Reading in the New Year

My 2012 reading log is weird.

2012 books

For reasons I can and can’t identify, I just wasn’t up to my usual level of readerliness last year. But I am ready for a new year – two books knocked out this past week.

Wednesday night I finished Hilary Mantel’s Wolf Hall. This is our first book club book of the new year, and one that I have wanted to read for some time. What you get with this book is about 600 pages of English history with some pretty despicable characters. I am in awe of Mantel’s knowledge of the time and she sure got a bunch of it in there. I am not sure that the book wouldn’t have been better, however, if some of that was left out in order to let the story itself speak more. The book centers on Thomas Cromwell who becomes the intimate advisor to King Henry VIII. The big goings on in this installment of a series that Mantel is publishing, is Henry trying to divorce Kathryn of Aragon so he can marry Anne Boleyn. This is no easy feat and there is much bad behavior. Interestingly, Dan is listening to this book on audio and I heard a part of it the other day when he drove me to work. I think I enjoyed hearing it more than I enjoyed reading it. The reader adds much of the pomposity that I think is true to the characters. It enlivens what can be a pretty gruelingly paced novel. This is one that I am glad to have read, I learned more about an era, but it didn’t reach the level of love that I thought it would.

the-fault-in-our-stars

Then I read John Green’s The Fault in Our Stars. Much love here. I got an email from Sam at the end of December telling me that he finished this and I should put it on my list. In his email, he said “It’s so much more clever and ahead of itself than it needs to be. And it’s a killer first love book that is unexpected in every right way and it is truly in love with literature.”  When you get an email like that, the only thing you can do is buy it immediately. There is a part in this book where the main character recites The Love Song of J. Alfred Prufrock to the boy she will love. He has asked her to read to him, but she doesn’t have a book. He asks for a memorized poem. She starts, “Let us go then you and I / When the evening is spread out against the sky / like a patient etherized upon a table.” He tells her to go slower. She continues with it. It is breathlessly beautiful. I very much like Prufrock, but there was something about this scene that brought the poem more life than it ever has had for me. The whole book is like that, scenes illuminated with grace; conversations of almost unbearable poignancy.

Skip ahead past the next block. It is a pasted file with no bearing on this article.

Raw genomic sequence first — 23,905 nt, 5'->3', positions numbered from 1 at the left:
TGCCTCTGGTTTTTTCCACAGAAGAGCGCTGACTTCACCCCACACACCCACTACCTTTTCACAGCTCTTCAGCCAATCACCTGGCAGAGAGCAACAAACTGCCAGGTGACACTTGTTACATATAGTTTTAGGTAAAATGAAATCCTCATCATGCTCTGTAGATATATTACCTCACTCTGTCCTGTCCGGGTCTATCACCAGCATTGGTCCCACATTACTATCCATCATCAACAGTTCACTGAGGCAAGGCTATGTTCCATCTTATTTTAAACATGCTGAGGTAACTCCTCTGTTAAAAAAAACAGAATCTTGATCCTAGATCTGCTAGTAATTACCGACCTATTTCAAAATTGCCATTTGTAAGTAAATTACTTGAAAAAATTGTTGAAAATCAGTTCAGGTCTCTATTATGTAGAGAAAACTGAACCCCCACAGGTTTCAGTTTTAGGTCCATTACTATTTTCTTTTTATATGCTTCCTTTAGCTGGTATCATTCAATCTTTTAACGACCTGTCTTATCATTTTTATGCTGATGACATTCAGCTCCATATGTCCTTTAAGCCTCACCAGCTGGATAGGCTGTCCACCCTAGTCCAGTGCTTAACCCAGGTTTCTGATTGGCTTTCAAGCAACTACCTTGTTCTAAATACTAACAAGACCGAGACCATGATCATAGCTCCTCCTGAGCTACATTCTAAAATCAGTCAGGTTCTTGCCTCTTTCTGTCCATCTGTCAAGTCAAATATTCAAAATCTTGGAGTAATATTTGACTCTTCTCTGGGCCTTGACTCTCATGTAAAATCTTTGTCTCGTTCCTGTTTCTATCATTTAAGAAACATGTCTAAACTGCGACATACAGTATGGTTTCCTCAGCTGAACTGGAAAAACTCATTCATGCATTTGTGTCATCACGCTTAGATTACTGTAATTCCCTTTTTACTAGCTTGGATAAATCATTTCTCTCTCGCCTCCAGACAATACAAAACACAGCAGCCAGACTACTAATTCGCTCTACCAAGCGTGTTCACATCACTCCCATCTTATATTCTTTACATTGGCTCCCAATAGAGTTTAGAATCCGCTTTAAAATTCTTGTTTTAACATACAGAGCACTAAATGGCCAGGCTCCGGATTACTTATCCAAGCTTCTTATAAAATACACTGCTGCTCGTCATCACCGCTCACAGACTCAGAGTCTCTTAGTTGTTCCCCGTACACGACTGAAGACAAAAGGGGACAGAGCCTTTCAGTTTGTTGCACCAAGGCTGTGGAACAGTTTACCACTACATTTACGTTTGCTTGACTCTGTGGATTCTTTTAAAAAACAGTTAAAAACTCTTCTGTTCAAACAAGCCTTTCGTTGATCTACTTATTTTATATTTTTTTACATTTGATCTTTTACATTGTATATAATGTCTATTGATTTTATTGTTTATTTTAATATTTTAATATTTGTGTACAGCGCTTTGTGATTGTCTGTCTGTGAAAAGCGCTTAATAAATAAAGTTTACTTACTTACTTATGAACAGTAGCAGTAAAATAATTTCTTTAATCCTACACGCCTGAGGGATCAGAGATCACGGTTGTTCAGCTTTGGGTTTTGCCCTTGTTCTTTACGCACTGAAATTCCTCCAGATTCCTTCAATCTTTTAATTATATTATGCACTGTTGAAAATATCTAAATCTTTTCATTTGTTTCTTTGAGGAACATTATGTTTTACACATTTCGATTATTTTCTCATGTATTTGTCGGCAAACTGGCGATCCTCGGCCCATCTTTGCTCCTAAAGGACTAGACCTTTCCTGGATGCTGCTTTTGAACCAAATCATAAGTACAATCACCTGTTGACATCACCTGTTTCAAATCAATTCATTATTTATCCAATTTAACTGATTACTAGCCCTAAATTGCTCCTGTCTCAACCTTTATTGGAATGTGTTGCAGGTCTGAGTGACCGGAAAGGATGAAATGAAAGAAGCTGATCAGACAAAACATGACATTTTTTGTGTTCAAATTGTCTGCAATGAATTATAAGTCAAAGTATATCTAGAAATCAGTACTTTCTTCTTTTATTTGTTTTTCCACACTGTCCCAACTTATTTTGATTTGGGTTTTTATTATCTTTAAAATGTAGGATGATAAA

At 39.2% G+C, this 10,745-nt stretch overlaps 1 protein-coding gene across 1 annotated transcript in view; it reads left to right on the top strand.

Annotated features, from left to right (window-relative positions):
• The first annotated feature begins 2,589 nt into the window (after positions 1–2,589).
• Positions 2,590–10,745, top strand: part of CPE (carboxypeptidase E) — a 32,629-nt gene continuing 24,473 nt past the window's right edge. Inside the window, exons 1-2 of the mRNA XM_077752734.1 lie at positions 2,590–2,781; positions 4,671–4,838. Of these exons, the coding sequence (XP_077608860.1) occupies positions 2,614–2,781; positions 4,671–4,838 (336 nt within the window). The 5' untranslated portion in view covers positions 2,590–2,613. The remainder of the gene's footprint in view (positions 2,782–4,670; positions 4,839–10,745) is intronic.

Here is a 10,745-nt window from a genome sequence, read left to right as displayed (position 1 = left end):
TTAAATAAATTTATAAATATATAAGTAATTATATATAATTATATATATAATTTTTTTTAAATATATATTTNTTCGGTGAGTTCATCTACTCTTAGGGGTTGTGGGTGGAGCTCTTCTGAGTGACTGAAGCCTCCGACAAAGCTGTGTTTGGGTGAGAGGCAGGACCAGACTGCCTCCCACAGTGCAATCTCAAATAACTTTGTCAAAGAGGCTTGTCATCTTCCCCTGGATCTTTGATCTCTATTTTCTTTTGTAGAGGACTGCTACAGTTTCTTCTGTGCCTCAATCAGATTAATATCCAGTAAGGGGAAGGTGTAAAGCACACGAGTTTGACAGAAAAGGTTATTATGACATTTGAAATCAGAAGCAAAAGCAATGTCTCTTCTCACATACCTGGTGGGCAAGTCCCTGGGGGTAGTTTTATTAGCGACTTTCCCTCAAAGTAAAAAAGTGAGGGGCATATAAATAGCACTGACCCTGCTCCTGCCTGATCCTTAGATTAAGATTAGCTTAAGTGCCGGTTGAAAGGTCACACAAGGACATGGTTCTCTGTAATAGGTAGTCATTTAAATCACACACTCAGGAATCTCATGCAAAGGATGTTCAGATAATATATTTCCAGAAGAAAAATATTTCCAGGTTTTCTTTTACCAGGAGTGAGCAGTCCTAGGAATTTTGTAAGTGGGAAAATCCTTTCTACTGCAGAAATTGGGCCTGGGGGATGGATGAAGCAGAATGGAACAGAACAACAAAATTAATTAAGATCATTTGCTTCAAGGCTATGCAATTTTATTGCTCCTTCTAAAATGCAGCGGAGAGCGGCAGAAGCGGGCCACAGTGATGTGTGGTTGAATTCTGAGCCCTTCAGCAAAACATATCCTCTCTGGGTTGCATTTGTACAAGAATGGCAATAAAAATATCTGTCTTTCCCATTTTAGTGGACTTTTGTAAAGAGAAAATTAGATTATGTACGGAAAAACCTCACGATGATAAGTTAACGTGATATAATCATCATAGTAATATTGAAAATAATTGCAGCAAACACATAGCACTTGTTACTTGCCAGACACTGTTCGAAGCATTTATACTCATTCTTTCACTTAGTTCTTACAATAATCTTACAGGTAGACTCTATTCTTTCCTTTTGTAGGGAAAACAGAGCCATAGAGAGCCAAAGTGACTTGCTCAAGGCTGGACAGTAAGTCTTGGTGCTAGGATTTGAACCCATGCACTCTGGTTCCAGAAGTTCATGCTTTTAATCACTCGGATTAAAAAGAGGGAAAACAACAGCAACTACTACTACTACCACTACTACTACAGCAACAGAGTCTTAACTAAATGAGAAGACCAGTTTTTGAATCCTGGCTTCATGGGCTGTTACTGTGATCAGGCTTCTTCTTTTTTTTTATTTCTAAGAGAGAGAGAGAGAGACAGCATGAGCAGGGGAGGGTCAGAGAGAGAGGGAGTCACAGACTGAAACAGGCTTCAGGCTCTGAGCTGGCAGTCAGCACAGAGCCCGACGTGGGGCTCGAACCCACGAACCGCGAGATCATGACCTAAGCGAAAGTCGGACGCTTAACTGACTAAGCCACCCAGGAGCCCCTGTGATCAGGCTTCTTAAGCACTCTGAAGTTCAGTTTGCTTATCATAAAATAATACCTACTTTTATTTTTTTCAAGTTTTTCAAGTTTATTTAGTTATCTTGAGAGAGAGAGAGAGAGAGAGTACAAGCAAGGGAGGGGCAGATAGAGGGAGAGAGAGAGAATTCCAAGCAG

This is categorized as Young Adult, but it brings it for anyone lucky enough to pick it up. The story is brutal. Two teenagers who meet in a cancer support group. Hazel Grace and Augustus. I don’t want to write too much about the story because it needs to be read fresh.

Next up, Imagination Illustrated: The Jim Henson Journal.

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